All posts in “Fiction”

The Last Original Guitar Riff in G

Our work doesn’t bring us to the suburbs much. In my nearly six years with Containment, it’s mainly been recording studios, along with hotel suites and villas in Jamaica or the south of France, or an occasional surprise backstage at a nightclub when only the elite know that So-and-So is testing some new numbers. But on this bright summer afternoon, when Haines stops the van outside a three, maybe four-bedroom ranch that looks like all the houses around it except for the paint on the shutters, it’s like I’ve been transported to the neighborhood I lived in when I was in high school, where my biggest concern was whether I’d be platooning at end with David Dean or he’d play all four quarters.

Of course, I don’t tell Haines any of this as we exit the van. He’s got me beat by ten years in the Unit. He came on early enough to hear the stories from the first crews, those who’d been around when things were getting started in the fifties. I follow him down the sidewalk, silent, shading my hand over my eyes from the sun. Just like Fountainview Estates in 1984, the trees here haven’t grown to do much more than make navigating the push-mower difficult. An oil stain in the shape of Africa mars the driveway. We both avoid it, then step over the bike angled across the porch. I know little about Haines beyond what he’s told me about his life in the Unit and his life in it, along with what I can see in his wrinkled face, his high and tight that would still pass Corps muster, his gray suit, white shirt and black tie that match mine. Where was he born? What did he listen to when he was in school? Why is all this coming to me now?

Haines stops, holds a finger to his lips and points to the house. It takes me a minute but I can hear a guitar above the noise of squabbling siblings, wheezing garage doors, and roaring Weed Eaters. Just one guitar, playing the same few notes over and over, unaccompanied, sometimes cleanly, other times not. “Sounds like a Fender copy with a,” Haines pauses, squints. “Peavey. Definitely a Peavey.”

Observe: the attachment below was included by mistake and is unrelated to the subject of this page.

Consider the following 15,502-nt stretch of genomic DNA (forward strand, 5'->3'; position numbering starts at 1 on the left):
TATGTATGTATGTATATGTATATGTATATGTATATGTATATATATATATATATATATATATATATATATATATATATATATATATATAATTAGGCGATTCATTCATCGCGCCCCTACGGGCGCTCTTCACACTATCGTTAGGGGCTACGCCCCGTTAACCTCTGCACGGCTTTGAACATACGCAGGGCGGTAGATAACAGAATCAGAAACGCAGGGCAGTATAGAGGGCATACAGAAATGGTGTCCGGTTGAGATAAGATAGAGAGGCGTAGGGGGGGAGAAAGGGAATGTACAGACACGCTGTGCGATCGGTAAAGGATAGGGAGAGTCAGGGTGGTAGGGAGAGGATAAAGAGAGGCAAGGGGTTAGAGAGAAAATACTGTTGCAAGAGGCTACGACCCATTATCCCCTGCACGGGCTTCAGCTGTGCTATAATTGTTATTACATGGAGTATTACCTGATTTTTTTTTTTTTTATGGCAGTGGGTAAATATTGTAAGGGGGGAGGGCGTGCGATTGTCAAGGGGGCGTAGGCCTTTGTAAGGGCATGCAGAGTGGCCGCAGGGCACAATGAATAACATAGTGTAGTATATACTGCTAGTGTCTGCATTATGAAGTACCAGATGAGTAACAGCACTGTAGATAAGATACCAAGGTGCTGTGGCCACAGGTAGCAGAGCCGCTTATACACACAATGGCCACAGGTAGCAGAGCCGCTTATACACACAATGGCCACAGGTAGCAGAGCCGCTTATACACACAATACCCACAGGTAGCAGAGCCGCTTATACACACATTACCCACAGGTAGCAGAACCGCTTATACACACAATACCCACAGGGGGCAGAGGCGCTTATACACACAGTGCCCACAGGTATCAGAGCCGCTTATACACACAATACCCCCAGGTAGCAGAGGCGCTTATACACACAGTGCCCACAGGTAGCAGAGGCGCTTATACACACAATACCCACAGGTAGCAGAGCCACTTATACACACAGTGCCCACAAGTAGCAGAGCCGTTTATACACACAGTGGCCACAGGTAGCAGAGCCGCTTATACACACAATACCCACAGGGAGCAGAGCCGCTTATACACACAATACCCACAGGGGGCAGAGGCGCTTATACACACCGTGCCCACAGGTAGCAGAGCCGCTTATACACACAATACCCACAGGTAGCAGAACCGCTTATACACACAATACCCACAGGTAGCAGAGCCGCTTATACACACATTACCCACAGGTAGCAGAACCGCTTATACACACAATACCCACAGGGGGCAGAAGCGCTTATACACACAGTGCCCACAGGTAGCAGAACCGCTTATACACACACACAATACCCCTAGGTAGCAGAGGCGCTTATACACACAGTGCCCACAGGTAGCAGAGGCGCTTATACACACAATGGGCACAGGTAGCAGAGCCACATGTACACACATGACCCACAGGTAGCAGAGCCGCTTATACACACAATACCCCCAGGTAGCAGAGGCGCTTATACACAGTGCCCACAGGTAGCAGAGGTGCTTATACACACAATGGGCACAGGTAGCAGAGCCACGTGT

I nod, though I wouldn’t disagree even if I knew enough to. Haines is at the door in a blink, knocking. Not too hard. We aren’t the ATF or DEA. In fact, when this job came down from the head office, the recommended dress code was that we look like salesman. We needed to blend in and get to this street—what is it Cherry, Maple, Elm?—and get there fast, considering the potential of what was happening inside. I’m even carrying a sample case to complete the disguise, pretending to struggle though it’s empty.

Nobody answers the door, and the guitar keeps playing, now moving on to what sounds like the Stones or maybe the Who—I’m always mixing them up, which Haines can’t believe: “Do you even own a CD?” he’s always asking. Now the amp’s turned up a few notches and fuzzed out more than earlier. Haynes looks at his watch. I say, “Reminds me of home” and turn around to salute a rippling flag anchored to a house across the street.

“May I remind you that we’re on the clock,” Haines says, then knocks again, shifting from a couple of knuckles to a fist.